Yeah, I teed that one up nicely, I thought..... though I'm not sure what I did on FB - maybe it was my dopplelganger....

garyg
03-29-2013, 02:25 AM
You mean you stopped at one uke??? Isn't there a quota, say three ukes, before you can post on the board? Something to think about. <g>



So, what are my options, other than restringing? (I'm a wimp, and I don't know how...can't tie a knot to save my life.)

filipinouker
03-29-2013, 02:57 AM
Still doesn't feel right to me to play a concert or tenor in low G

those of you who do not feel it's right for a concert-sized uke to be tuned to low-G --- may i ask what your reasons are?

I'm asking because I am seriously thinking of getting another uke - my 4th (a concert) - with the intention of tuning it to low-G so i can fingerpick low-g tunes. Will this be a mistake? Should i avoid it?

OldePhart
03-29-2013, 03:15 AM
those of you who do not feel it's right for a concert-sized uke to be tuned to low-G --- may i ask what your reasons are?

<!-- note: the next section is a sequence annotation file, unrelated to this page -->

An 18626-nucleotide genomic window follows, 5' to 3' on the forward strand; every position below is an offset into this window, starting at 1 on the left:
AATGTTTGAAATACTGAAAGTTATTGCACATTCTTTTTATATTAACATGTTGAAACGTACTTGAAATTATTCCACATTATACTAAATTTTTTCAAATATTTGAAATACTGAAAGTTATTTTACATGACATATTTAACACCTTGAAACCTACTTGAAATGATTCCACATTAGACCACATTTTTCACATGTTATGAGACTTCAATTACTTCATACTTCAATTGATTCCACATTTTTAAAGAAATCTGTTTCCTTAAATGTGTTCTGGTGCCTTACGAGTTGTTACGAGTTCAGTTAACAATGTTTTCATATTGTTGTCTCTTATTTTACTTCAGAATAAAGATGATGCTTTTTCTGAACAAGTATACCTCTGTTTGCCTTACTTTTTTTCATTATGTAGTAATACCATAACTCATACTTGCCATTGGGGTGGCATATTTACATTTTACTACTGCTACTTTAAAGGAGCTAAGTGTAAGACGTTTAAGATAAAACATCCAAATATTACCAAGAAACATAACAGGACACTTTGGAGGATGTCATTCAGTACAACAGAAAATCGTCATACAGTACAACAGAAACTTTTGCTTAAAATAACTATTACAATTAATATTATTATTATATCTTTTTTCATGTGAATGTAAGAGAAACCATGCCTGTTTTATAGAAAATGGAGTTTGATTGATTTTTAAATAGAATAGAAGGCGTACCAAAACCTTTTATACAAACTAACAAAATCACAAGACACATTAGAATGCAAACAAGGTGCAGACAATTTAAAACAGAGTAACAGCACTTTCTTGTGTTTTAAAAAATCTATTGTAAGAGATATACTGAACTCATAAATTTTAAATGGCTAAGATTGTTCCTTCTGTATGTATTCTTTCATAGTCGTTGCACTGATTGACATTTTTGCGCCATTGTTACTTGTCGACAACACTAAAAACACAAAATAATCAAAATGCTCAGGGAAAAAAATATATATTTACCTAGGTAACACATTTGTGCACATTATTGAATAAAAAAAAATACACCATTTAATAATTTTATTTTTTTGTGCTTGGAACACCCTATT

I'm asking because I am seriously thinking of getting another uke - my 4th (a concert) - with the intention of tuning it to low-G so i can fingerpick low-g tunes. Will this be a mistake? Should i avoid it?

There is no such thing as a mistake - it's very much a personal choice. I even strung a soprano low-G and, while it's not my preference and I'll be returning it to high-G, there was nothing "wrong" with doing so. It sounded fine if you like the linear sound. There will be minor changes in timbre and possibly volume moving from the third to the fourth string but when you are picking you can easily account for that with the way you attack the string. When you are strumming, the difference isn't so noticeable anyway.


https://www.youtube.com/watch?v=h_ENLpF3FS0&list=UUAgBWJlWUS5d95ixRC0Gg8Q&index=1

John

wayfarer75
03-29-2013, 03:21 AM
those of you who do not feel it's right for a concert-sized uke to be tuned to low-G --- may i ask what your reasons are?